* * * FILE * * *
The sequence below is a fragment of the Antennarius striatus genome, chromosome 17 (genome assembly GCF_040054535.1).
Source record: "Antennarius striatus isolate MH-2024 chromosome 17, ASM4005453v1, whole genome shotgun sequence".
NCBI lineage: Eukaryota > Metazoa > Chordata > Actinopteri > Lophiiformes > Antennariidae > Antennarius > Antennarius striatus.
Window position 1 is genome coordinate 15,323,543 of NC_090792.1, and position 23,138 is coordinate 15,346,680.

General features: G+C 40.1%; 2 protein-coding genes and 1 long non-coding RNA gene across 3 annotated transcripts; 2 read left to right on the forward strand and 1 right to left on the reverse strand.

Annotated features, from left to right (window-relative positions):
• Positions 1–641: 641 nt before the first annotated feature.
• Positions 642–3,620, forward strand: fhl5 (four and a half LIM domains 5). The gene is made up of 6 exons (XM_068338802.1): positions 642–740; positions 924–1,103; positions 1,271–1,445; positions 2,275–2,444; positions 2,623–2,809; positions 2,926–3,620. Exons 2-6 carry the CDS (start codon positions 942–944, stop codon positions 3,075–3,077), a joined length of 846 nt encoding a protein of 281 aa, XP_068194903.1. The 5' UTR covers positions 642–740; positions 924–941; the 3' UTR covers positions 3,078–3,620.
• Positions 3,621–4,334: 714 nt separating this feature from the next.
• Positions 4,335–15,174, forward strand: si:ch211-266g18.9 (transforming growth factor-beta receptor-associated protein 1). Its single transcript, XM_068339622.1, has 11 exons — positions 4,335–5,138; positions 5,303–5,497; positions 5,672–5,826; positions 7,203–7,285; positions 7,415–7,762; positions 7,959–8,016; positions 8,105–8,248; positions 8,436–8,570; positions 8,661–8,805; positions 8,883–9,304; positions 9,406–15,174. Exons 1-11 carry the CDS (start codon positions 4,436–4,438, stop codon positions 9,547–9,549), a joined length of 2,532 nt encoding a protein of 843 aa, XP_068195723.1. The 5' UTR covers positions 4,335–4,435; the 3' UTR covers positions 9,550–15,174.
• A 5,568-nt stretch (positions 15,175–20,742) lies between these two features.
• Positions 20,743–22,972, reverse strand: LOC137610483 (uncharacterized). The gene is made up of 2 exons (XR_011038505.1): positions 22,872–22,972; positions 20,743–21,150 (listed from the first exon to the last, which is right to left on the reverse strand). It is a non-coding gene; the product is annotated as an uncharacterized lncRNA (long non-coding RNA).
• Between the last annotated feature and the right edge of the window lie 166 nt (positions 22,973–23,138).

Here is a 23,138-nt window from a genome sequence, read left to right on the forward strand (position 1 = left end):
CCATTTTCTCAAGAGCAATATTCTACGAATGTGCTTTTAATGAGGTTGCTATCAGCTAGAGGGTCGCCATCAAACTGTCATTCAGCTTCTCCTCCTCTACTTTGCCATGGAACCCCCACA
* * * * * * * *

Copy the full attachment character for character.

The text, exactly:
The sequence below is a fragment of the Antennarius striatus genome, chromosome 17 (genome assembly GCF_040054535.1).
Source record: "Antennarius striatus isolate MH-2024 chromosome 17, ASM4005453v1, whole genome shotgun sequence".
NCBI lineage: Eukaryota > Metazoa > Chordata > Actinopteri > Lophiiformes > Antennariidae > Antennarius > Antennarius striatus.
Window position 1 is genome coordinate 15,323,543 of NC_090792.1, and position 23,138 is coordinate 15,346,680.

General features: G+C 40.1%; 2 protein-coding genes and 1 long non-coding RNA gene across 3 annotated transcripts; 2 read left to right on the forward strand and 1 right to left on the reverse strand.

Annotated features, from left to right (window-relative positions):
• Positions 1–641: 641 nt before the first annotated feature.
• Positions 642–3,620, forward strand: fhl5 (four and a half LIM domains 5). The gene is made up of 6 exons (XM_068338802.1): positions 642–740; positions 924–1,103; positions 1,271–1,445; positions 2,275–2,444; positions 2,623–2,809; positions 2,926–3,620. Exons 2-6 carry the CDS (start codon positions 942–944, stop codon positions 3,075–3,077), a joined length of 846 nt encoding a protein of 281 aa, XP_068194903.1. The 5' UTR covers positions 642–740; positions 924–941; the 3' UTR covers positions 3,078–3,620.
• Positions 3,621–4,334: 714 nt separating this feature from the next.
• Positions 4,335–15,174, forward strand: si:ch211-266g18.9 (transforming growth factor-beta receptor-associated protein 1). Its single transcript, XM_068339622.1, has 11 exons — positions 4,335–5,138; positions 5,303–5,497; positions 5,672–5,826; positions 7,203–7,285; positions 7,415–7,762; positions 7,959–8,016; positions 8,105–8,248; positions 8,436–8,570; positions 8,661–8,805; positions 8,883–9,304; positions 9,406–15,174. Exons 1-11 carry the CDS (start codon positions 4,436–4,438, stop codon positions 9,547–9,549), a joined length of 2,532 nt encoding a protein of 843 aa, XP_068195723.1. The 5' UTR covers positions 4,335–4,435; the 3' UTR covers positions 9,550–15,174.
• A 5,568-nt stretch (positions 15,175–20,742) lies between these two features.
• Positions 20,743–22,972, reverse strand: LOC137610483 (uncharacterized). The gene is made up of 2 exons (XR_011038505.1): positions 22,872–22,972; positions 20,743–21,150 (listed from the first exon to the last, which is right to left on the reverse strand). It is a non-coding gene; the product is annotated as an uncharacterized lncRNA (long non-coding RNA).
• Between the last annotated feature and the right edge of the window lie 166 nt (positions 22,973–23,138).

Here is a 23,138-nt window from a genome sequence, read left to right on the forward strand (position 1 = left end):
CCATTTTCTCAAGAGCAATATTCTACGAATGTGCTTTTAATGAGGTTGCTATCAGCTAGAGGGTCGCCATCAAACTGTCATTCAGCTTCTCCTCCTCTACTTTGCCATGGAACCCCCACA